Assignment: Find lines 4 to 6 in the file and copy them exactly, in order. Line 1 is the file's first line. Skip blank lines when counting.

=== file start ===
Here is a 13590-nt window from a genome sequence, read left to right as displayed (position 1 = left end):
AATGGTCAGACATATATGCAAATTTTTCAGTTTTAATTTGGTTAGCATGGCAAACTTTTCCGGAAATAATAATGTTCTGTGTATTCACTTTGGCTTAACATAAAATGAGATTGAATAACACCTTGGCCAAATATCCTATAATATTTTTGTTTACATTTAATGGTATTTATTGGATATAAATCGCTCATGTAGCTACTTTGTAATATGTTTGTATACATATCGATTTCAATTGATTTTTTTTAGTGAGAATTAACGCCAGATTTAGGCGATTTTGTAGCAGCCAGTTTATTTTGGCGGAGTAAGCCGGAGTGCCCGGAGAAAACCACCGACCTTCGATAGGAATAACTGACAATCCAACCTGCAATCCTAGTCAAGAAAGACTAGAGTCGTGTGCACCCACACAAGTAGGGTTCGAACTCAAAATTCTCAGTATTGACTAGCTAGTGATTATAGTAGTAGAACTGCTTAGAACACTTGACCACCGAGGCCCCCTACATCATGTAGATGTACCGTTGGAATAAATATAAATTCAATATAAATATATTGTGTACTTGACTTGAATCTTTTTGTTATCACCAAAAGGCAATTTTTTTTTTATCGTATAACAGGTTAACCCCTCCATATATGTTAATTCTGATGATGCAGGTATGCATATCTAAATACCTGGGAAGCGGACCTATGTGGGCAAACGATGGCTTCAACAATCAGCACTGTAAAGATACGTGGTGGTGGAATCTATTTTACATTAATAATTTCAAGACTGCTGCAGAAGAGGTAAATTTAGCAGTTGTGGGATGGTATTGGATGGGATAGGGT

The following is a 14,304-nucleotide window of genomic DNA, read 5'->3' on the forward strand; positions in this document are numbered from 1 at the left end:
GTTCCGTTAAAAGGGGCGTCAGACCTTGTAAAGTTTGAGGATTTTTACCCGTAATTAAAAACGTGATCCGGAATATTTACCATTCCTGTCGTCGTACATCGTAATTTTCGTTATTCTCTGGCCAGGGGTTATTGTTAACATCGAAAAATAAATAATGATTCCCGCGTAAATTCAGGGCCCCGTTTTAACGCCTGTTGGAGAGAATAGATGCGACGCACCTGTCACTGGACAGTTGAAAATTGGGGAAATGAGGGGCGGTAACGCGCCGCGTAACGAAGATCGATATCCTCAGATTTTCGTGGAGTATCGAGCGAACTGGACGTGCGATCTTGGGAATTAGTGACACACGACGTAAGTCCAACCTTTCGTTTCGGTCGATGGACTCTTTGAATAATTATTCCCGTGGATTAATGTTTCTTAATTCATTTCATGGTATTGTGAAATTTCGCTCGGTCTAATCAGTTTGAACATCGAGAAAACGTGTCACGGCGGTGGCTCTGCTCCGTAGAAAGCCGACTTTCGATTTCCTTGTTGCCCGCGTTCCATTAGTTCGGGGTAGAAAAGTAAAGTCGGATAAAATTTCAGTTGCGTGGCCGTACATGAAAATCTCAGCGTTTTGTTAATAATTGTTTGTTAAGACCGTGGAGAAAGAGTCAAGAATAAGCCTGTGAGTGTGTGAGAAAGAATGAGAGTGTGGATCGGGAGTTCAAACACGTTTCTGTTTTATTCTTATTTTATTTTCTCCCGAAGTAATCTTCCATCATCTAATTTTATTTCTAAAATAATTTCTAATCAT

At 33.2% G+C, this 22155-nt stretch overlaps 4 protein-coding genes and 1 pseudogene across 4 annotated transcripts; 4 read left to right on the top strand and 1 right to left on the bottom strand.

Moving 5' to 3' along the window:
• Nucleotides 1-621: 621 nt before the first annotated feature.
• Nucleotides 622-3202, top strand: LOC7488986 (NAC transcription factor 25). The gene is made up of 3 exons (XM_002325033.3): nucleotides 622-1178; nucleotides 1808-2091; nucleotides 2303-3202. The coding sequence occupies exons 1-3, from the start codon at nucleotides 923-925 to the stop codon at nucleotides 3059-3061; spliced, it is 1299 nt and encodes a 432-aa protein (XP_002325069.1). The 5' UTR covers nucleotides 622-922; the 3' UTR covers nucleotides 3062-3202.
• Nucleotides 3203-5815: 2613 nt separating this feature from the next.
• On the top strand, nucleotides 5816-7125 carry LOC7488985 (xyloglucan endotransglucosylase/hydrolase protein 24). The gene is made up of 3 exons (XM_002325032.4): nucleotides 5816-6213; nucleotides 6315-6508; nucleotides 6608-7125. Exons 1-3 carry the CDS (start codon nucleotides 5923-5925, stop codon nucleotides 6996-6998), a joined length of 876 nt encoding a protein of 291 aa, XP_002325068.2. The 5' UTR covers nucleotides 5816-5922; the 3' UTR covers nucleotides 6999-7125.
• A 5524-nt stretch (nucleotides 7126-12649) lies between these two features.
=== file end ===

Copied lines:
GTTCCGTTAAAAGGGGCGTCAGACCTTGTAAAGTTTGAGGATTTTTACCCGTAATTAAAAACGTGATCCGGAATATTTACCATTCCTGTCGTCGTACATCGTAATTTTCGTTATTCTCTGGCCAGGGGTTATTGTTAACATCGAAAAATAAATAATGATTCCCGCGTAAATTCAGGGCCCCGTTTTAACGCCTGTTGGAGAGAATAGATGCGACGCACCTGTCACTGGACAGTTGAAAATTGGGGAAATGAGGGGCGGTAACGCGCCGCGTAACGAAGATCGATATCCTCAGATTTTCGTGGAGTATCGAGCGAACTGGACGTGCGATCTTGGGAATTAGTGACACACGACGTAAGTCCAACCTTTCGTTTCGGTCGATGGACTCTTTGAATAATTATTCCCGTGGATTAATGTTTCTTAATTCATTTCATGGTATTGTGAAATTTCGCTCGGTCTAATCAGTTTGAACATCGAGAAAACGTGTCACGGCGGTGGCTCTGCTCCGTAGAAAGCCGACTTTCGATTTCCTTGTTGCCCGCGTTCCATTAGTTCGGGGTAGAAAAGTAAAGTCGGATAAAATTTCAGTTGCGTGGCCGTACATGAAAATCTCAGCGTTTTGTTAATAATTGTTTGTTAAGACCGTGGAGAAAGAGTCAAGAATAAGCCTGTGAGTGTGTGAGAAAGAATGAGAGTGTGGATCGGGAGTTCAAACACGTTTCTGTTTTATTCTTATTTTATTTTCTCCCGAAGTAATCTTCCATCATCTAATTTTATTTCTAAAATAATTTCTAATCAT

At 33.2% G+C, this 22155-nt stretch overlaps 4 protein-coding genes and 1 pseudogene across 4 annotated transcripts; 4 read left to right on the top strand and 1 right to left on the bottom strand.

Moving 5' to 3' along the window: